Our age is one of refugee crises, of wars where the civilian population is more exposed than ever before, and of terrorist attacks that can produce more victims than organized combat. Today, information about all of these events circulates faster than ever, particularly outside of traditional media outlets. Witnessing and reporting about destruction has never been easier, and cultural memory and social responsibility are more mobile and more complicated as a consequence. Similarly, at this time, our understanding of categories such as “victim” and “perpetrator” are unsettled by terrorism and the refugee crisis, news stories about American veterans who return home to perpetrate mass violence, as well as revelations about the treatment of war prisoners by the American military, and other human rights abuses within the military itself. In addition to this, memory and representation now circulate not only among cultural and national groups, but also among genres and media, in a constantly shifting hierarchy that is only partly reflected by traditional media. The mobility of memory and the recent growth of its transcultural dimension should have, it seems, worked towards increasing a sense of responsibility towards the fate of the more vulnerable, those who live in warzones or are fleeing conflict areas, but instead the effect seems to be much more ambiguous, as recent political and social developments indicate.
We welcome submissions that examine narratives that memorialize participation in war and conflict in a variety of North American auto/biographical and documentary genres (diary, memoir, autobiography, reportage, documentary film, oral testimony etc.) and media (traditional writing and reporting, but also multimodal media such as comics, video, and digital media etc.) in order to explore the complicated mobility of individual and group memory, as well as the complexities of witnessing, recording, and reacting to one another’s suffering. In a world where the United States is still perceived as one of the main players on the political, military, and cultural scene, as well as an increasingly selective refuge for those fleeing war and conflict across the globe, an analysis of American autobiographical and documentary narratives that bear witness to conflict and destruction (from both within and without US borders) is essential for the understanding of transcultural identity and memory, as well as the narrative patterns through which they are expressed.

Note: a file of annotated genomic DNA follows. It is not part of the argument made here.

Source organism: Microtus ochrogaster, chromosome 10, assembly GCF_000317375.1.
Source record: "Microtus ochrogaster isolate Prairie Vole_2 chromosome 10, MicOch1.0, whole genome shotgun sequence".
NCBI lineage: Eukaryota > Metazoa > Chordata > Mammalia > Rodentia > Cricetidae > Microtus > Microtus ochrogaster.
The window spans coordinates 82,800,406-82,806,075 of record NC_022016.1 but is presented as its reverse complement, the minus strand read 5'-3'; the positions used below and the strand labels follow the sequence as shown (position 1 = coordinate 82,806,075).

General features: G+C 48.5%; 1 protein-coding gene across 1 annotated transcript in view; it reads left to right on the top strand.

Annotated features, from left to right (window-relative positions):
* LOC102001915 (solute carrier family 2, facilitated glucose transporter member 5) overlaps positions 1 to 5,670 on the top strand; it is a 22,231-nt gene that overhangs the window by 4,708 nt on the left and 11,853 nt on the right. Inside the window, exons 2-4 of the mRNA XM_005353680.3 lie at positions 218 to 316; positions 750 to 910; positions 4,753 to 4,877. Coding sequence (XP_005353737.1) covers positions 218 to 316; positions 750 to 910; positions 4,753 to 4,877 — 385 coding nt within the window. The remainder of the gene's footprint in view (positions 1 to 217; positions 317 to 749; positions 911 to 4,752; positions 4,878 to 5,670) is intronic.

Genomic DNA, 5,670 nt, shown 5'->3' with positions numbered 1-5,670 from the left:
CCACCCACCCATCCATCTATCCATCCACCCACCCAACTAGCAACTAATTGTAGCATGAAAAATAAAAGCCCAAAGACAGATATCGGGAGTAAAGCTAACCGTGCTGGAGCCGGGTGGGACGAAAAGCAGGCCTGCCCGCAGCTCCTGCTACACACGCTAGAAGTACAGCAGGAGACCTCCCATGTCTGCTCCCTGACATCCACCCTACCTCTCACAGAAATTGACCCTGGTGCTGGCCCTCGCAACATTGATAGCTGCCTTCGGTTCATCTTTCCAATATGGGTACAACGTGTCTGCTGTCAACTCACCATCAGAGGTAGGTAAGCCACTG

This special issue asks questions such as: in the process of memorialization, how are concepts such as grief, trauma, and survival translated across cultures? How can the classification of participants in war and conflict into “victims,” “perpetrators,” “bystanders,” as well as “soldiers” and “civilians” be refined so that it contributes to a better understanding of what makes ordinary people commit evil deeds (Waller 2002)? How do mainstream definitions of concepts such as “genocide,” “heroism,” or “war crime” influence the way people experience and remember war and conflict? What counter memories are produced as a consequence? How do Western tropes of storytelling, suffering, and healing influence the narratives of both American and non-American stories? How do the requirements of a particular genre (such as memoir or documentary film) influence the way certain events are memorialized? What blind spots exist in the memorialization of war and conflict? How does suffering become sellable? Last, but not least, how do gender and sexuality play out in the context of war and conflict?
[Inter]sections is a double-blind peer reviewed open access journal of American Studies indexed in the MLA Directory of Periodicals, Ulrichsweb, DOAJ, CEEOL, and EBSCO. For more information about us, see www.intersections-journal.com.